I wake up at 3am in a panic. What was that noise?
I have visions of burglars coming to steal our supplies. I have watched far too many apocalyptic movies…
The strange noises I hear turn out to be a rainstorm lashing the house.
How very apt, I think. Even the weather is in sympathy with the mood of our nation.
I lie awake trying not to think about how long it will take before people stop buying up like madmen. What if I can’t feed my babies? I tell myself off for being so ridiculous, but cannot shake the feeling of panic. Again, why do I love dystopian fiction so much? Why am I cursed with a vivid imagination?
At 5am I wake my slumbering husband and demand his reassuring cuddles before I eventually drift off to sleep.
I sleep in so long I miss an online prayer meeting with my home group and an online trivia game with a friend.
The storm has passed, it is a beautiful, sunny autumnal day.
My children are super excited for ‘home school’, and I have an outline for the day. I think I will stick to it because my children like routine. By routine, I mean we will do P.E. first, then read, then go for a walk etc, not a 9:00-9:10 am: Multiplication and fractions sort of schedule.
I plan to do nothing more than read with the kids, and have them write cards to their friends and relatives. We will make crafts, movies, bake etc. We will garden, and dance to Koo Koo Kangaroo. Simple stuff. I really couldn’t give a toss about actual schoolwork. My children are small and schoolwork is not important right now. I am gratified to hear some of my favourite NZ psych/parenting gurus say the same. Focus on being calm, focus on making them feel safe, focus on doing things together. Be patient as they process their emotions in this scary time.
On cue, my son has a huge meltdown after breakfast. I’m expecting lots of this behaviour. But actually, he ends up being fine for the rest of the day. Doing P.E. is a highlight for him.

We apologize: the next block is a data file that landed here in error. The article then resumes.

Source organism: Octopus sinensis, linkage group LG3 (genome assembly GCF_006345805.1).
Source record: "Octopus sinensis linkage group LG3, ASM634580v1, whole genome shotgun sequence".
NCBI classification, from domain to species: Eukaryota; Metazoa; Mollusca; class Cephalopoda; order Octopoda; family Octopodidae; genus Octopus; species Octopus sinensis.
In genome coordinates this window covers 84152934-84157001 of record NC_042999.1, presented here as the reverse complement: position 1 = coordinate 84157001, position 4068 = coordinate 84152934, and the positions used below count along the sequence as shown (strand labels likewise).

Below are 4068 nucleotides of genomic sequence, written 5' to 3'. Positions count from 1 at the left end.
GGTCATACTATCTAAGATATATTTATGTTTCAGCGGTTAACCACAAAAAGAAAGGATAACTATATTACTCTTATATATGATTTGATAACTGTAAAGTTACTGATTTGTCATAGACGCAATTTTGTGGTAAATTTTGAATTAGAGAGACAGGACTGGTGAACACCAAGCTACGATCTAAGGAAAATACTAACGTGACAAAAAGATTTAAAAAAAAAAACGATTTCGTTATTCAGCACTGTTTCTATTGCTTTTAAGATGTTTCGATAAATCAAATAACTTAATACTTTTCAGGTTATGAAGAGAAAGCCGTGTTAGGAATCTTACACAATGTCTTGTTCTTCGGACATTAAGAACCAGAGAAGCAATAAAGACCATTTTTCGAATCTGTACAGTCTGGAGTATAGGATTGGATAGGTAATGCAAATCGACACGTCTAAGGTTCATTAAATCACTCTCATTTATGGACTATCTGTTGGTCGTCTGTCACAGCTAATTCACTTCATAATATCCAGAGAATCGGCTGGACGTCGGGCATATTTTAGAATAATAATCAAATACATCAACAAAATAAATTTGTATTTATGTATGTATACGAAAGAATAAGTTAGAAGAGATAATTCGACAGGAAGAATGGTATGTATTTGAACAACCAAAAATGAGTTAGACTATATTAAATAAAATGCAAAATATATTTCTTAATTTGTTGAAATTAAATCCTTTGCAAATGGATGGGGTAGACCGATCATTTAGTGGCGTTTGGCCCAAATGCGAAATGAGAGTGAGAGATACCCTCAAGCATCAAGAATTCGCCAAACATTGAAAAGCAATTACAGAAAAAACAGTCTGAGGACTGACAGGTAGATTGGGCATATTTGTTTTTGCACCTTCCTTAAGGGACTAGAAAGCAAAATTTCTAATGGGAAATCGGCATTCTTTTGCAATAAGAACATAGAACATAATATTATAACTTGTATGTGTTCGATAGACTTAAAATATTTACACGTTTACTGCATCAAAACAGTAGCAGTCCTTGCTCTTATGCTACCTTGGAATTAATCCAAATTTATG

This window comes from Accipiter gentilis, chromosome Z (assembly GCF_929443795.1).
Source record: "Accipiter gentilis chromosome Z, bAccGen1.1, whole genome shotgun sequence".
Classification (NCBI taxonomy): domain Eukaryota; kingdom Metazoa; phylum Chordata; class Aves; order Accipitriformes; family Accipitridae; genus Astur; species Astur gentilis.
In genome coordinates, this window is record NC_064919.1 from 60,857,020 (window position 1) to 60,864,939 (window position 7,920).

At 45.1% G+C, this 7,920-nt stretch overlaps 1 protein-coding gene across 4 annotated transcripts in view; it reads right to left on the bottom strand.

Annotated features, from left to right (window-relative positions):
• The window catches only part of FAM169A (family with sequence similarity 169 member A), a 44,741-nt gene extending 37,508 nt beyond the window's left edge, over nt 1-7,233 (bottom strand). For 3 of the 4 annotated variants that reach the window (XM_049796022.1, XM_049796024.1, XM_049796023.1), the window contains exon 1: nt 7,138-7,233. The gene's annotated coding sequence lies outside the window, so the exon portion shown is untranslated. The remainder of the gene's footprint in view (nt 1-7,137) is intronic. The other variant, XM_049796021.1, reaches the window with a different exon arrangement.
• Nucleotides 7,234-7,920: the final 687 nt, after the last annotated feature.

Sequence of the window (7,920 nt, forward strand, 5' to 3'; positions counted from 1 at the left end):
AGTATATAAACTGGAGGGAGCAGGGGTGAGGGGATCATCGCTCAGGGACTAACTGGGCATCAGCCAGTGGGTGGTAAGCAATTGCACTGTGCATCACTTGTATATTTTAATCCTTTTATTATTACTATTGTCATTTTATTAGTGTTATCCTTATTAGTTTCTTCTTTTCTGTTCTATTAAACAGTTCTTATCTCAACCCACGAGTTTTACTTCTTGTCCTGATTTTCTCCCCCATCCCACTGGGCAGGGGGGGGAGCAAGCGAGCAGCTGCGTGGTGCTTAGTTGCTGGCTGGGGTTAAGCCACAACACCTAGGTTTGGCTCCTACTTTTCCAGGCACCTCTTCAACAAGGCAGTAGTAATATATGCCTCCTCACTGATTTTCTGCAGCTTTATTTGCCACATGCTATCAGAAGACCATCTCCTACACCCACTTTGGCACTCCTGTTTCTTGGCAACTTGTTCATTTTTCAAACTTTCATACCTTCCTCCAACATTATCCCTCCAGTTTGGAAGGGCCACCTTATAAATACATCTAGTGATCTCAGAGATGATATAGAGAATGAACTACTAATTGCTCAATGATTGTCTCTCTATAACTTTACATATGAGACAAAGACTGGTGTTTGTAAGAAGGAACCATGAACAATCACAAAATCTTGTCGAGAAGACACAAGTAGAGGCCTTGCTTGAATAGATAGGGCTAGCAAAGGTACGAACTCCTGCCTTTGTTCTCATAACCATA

We spend most of the morning outside. I can’t garden right now except for the odd bit of pruning, so I hobble through the garden, noticing all the flowers that are blooming. I am grateful that a previous owner of our house loved flowers so much.
The kids make ‘training’ videos, obviously inspired by Joe Wicks, although I suspect Joe doesn’t do ‘the butt dance’ in his videos.
Miss E is especially kind and helpful today. She helps me hang out the washing, and tidies up a mess left by her brother after he did an impromptu craft.
Rev G goes into church to get all the things he will need to put online services together. I’m resentful that his mind is mostly on work, and not on his family and make him watch a great clip on Seven Sharp where a psychologist talks about the importance of parents sharing the mental load. I feel like I am the only parent who cares about how our kids are coping with the most stressful event of their short lives.
But Rev G has been madly running around getting things we need before the lockdown too. He does care. He goes past a supermarket and finds it not busy. He calls me to say it is ‘almost normal’, so he is able to get our usual groceries after all. The huge weight in my chest lifts. My primal brain relaxes again – my babies will not starve (not that they were ever in any danger of that!).
Master D amazes me by writing himself a ‘worksheet’. They don’t do those at his Montessori school, so I’ve no idea where he came up with that, but I notice his writing has come on so much. I also notice him colouring quietly when he’s not doing stuff with me or his sister. Master D of a year ago was incapable of doing anything quietly for more than a few minutes. Incredible the difference a year makes.
I notice that I am noticing things more – if that makes sense! I am grateful for so many things: the sun in my face, the Scholastic books that arrived on the last day of school, Zoom catch-ups with friends. I almost never watch terrestrial TV anymore, but I watch the news again, and keep on watching. Jeremy Wells is hysterically funny on Seven Sharp, and then cute puppies being trained as rescue/police/guide dogs etc comes on. I am grateful for the laughs and distraction.